Early childhood vitamin B12, folate hold little relevance for long-term cognition
Vitamin B12 or folate levels in early childhood exert little to no persistent impact on cognitive outcomes in children ages 6–9 years, as reported in a recent study.
The study randomized 1,000 children aged 6–30 months to receive a placebo, 1.8 µg of vitamin B12, 150 mg of folic acid or both daily for 6 months. Of the children, 791 (mean age, 7.4 years) were re-enrolled after 6 years for cognitive assessments (the Wechsler Intelligence Scale for Children, Fourth Edition [India], the Crichton Verbal Scale and subtests of the NEPSY-II).
Mean cognitive scores at the follow up did not significantly differ across the intervention groups, except for one subscale of the NEPSY-II in the vitamin B12 group. Likewise, cognitive outcomes did not differ by intervention in the following subgroups: age <19 months (<24 months when receiving the supplementation), stunting (<−2 height or length-for-age z scores) and high plasma total homocysteine (tHcy) concentration (>10 μmol/L).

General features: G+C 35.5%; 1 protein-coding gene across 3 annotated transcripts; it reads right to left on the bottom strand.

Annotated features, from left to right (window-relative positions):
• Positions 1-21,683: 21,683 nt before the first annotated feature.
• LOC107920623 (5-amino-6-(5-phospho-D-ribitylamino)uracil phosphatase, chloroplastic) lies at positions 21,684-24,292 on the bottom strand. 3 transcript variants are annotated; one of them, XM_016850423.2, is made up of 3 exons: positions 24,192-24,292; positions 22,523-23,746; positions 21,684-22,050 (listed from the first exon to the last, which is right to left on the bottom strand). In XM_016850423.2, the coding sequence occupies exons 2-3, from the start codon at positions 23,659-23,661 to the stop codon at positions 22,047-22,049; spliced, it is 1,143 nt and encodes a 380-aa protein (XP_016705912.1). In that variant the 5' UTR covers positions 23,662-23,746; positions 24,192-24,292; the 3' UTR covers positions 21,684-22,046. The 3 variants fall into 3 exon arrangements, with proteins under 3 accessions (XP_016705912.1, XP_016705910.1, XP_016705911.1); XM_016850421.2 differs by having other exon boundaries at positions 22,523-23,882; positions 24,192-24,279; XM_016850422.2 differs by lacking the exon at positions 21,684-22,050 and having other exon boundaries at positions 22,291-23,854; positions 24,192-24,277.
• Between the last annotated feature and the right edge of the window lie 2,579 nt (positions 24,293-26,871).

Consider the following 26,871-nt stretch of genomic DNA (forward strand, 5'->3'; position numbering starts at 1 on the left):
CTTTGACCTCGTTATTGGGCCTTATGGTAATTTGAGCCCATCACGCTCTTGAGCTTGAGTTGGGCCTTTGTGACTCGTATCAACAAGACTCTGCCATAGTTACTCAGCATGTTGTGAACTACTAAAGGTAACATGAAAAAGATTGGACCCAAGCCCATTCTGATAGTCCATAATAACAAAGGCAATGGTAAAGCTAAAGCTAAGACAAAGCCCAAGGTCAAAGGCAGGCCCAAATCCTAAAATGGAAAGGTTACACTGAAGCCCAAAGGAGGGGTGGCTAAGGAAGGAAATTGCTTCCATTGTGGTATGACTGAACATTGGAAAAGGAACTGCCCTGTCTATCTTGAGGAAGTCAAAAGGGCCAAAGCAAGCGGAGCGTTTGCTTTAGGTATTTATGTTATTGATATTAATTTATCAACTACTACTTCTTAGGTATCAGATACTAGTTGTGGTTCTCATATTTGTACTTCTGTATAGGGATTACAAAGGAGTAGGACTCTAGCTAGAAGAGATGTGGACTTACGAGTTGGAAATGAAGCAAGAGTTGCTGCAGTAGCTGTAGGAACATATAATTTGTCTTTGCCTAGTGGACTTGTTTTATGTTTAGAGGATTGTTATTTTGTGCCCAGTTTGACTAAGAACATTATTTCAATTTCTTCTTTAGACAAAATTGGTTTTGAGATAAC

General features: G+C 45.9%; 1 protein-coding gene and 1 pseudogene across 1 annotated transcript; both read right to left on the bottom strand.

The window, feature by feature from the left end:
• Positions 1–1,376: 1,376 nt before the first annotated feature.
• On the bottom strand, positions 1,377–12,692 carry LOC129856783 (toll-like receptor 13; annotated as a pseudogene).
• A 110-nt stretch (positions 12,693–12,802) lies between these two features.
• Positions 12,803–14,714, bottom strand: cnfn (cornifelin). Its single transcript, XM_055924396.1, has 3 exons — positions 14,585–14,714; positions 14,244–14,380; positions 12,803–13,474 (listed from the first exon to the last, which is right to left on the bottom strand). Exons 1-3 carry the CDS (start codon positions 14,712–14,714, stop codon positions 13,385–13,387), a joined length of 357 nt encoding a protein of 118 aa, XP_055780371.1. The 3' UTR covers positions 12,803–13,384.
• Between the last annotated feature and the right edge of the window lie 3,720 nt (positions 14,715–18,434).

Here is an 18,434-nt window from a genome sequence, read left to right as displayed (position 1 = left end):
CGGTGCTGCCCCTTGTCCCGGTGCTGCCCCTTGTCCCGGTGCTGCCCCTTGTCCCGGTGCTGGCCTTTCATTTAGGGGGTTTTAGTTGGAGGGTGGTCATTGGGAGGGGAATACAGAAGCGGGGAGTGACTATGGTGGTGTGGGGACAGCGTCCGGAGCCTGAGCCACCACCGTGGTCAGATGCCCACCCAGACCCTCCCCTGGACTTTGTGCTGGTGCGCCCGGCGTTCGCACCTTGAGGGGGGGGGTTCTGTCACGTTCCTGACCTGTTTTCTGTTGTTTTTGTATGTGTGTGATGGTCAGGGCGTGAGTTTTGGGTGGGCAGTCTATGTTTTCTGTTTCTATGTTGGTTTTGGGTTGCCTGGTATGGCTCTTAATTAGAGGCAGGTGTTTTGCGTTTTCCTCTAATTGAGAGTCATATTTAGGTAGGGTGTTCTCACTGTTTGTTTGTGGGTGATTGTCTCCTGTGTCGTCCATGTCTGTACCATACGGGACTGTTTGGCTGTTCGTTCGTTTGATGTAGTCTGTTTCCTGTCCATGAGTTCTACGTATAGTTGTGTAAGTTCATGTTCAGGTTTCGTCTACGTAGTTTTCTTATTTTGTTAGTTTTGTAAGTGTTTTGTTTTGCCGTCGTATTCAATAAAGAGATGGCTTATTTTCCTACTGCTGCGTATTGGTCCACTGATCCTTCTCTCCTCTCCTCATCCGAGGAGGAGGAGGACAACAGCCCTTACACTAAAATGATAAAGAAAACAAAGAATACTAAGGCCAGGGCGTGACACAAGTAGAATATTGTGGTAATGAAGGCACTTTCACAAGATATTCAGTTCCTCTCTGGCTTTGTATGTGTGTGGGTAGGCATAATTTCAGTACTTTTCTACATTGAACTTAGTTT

In unadjusted linear regression models, cognitive outcomes at follow-up were associated with baseline plasma concentrations of cobalamin (p=0.021), folate (p=0.014) and tHcy (p<0.001). However, these associations disappeared in models controlled for relevant confounders.
Vitamin B12 and folate are said to be essential for brain development, and an inadequate status has the potential to impair important processes in the developing brain. However, the findings of the present study suggest that vitamin B12 and folate have limited public health relevance in terms of the developing brain and long-term cognitive functioning, the researchers said. [Adv Nutr 2016;7:879-888; Br J Nutr 2019;122:S10–S15; Eur J Clin Nutr 2017;71:1046-1053]